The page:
January 3rd, 2013

Remington Introduces Affordable Model 783 Bolt Gun

Remington will introduce a new bolt-action rifle at SHOT Show, the Model 783. Remington positions the new model 783 as a mid-level offering between the Model 770 and Model 700 SPS, according to John Fink, Freedom Group Rifle Product Manager. This new rifle was first revealed in an American Rifleman article by Richard Mann, who tested an early production version in September 2012. Mann reports: “The ’7′ in the model designation comes from the 700 line of rifles, the ’8′ is kind of a throwback to the affordable but reliable model 788, which was discontinued 20 years ago, and the ’3′ is for the three in 2013. The suggested retail price is $451, but you can expect street prices to be closer to $400.”

Remington Model 783

Remington is claiming sub-MOA accuracy for the Model 783, as demonstrated by the “teaser” photo sent out to Remington customers earlier this week:

Remington Model 783

Remington Model 783

Remington Model 783Adjustable Trigger with Insert
The rifle features a polymer stock, cylindrical action, and an adjustable trigger with a control insert (as used on the Savage AccuTrigger and Marlin Pro-Fire trigger). Remington’s “CrossFire Trigger System” is pre-set at 3.5 lbs pull weight. According to the reviewer, Remington’s CrossFire Trigger is “similar in appearance to the Savage AccuTrigger and the Marlin Pro-Fire Trigger; it has a center lever that locks the trigger until it is fully depressed.” (We think selecting “CrossFire” as a product title was a dumb move by Rem’s marketing guys.)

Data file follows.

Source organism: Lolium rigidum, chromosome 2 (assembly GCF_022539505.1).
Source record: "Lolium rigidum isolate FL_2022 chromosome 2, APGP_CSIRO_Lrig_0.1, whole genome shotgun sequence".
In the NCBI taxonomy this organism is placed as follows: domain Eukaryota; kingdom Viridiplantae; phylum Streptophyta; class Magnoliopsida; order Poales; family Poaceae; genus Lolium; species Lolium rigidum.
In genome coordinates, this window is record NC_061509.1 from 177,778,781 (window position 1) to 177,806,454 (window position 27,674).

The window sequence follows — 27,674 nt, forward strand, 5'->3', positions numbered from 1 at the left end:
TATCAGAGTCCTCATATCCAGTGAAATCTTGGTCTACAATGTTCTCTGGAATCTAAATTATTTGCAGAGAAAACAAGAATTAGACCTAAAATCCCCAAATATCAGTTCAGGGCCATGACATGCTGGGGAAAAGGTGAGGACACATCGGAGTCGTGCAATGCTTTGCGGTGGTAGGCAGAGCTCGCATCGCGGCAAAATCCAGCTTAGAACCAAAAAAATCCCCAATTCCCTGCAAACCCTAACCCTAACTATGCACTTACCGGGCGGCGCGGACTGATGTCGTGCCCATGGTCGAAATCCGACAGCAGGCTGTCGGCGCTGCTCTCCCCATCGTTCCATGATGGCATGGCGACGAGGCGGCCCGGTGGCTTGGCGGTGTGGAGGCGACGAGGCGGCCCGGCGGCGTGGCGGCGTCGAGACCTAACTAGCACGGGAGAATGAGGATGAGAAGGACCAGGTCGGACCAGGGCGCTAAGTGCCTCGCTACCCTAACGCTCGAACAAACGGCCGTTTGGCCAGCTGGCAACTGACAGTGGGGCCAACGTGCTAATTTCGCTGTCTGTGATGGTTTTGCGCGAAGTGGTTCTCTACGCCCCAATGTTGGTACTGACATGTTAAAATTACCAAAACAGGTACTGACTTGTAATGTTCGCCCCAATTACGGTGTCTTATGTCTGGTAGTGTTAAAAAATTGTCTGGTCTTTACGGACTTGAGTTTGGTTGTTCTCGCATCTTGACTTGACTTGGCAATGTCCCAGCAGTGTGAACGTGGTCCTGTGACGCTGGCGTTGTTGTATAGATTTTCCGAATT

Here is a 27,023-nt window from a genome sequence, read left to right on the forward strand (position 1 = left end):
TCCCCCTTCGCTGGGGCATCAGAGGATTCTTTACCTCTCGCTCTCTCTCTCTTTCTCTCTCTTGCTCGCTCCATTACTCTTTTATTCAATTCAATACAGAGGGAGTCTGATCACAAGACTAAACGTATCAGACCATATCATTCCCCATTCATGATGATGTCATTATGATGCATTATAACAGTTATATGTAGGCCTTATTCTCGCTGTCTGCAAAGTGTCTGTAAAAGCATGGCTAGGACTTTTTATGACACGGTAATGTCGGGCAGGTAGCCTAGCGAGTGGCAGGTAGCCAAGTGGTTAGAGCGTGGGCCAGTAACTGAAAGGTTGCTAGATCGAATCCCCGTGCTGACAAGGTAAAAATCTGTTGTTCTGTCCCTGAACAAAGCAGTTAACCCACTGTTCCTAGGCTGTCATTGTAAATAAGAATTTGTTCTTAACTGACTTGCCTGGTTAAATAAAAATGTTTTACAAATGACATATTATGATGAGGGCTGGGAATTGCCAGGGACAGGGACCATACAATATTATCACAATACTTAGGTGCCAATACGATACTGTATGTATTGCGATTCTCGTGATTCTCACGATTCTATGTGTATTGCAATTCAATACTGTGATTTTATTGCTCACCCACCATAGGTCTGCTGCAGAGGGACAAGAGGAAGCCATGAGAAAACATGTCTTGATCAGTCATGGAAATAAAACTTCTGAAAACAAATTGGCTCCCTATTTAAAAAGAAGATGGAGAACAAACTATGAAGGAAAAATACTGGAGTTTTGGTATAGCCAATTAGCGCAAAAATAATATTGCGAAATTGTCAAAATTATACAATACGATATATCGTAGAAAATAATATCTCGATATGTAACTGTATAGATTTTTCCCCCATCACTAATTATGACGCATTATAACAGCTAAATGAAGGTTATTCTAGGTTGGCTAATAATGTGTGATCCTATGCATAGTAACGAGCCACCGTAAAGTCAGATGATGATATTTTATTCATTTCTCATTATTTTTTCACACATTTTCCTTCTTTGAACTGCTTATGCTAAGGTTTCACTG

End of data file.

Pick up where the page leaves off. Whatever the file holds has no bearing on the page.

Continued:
Model 783 Has Barrel Nut System
Remington has borrowed a trick from Savage, employing a barrel nut system for fitting barrels to model 783 actions. The model 783′s two-lug bolt features a Sako-style sliding-plate extractor — this is a departure from the system on a Rem 700. Scopes can be mounted with two Model 700-spec front scope bases. However, Remington plans to offer integral scope mounts in the near future.

CLICK for Model 783 Review in American Rifleman | CLICK for Model 783 Photo Gallery

Designed for game hunters, the model 783 will initially be offered in four chamberings: .308 Winchester (short action), .270 Winchester, .30-06 Springfield, and 7mm Rem. Magnum. Remington says it will roll out more chamberings by the middle of 2013. In addition a compact-stock version with a shorter length of pull will be offered. Barrels are 22″ or 24″ with a “magnum contour”. Model 783 rifles will be produced in the Freedom Group’s Mayfield, Kentucky manufacturing plant.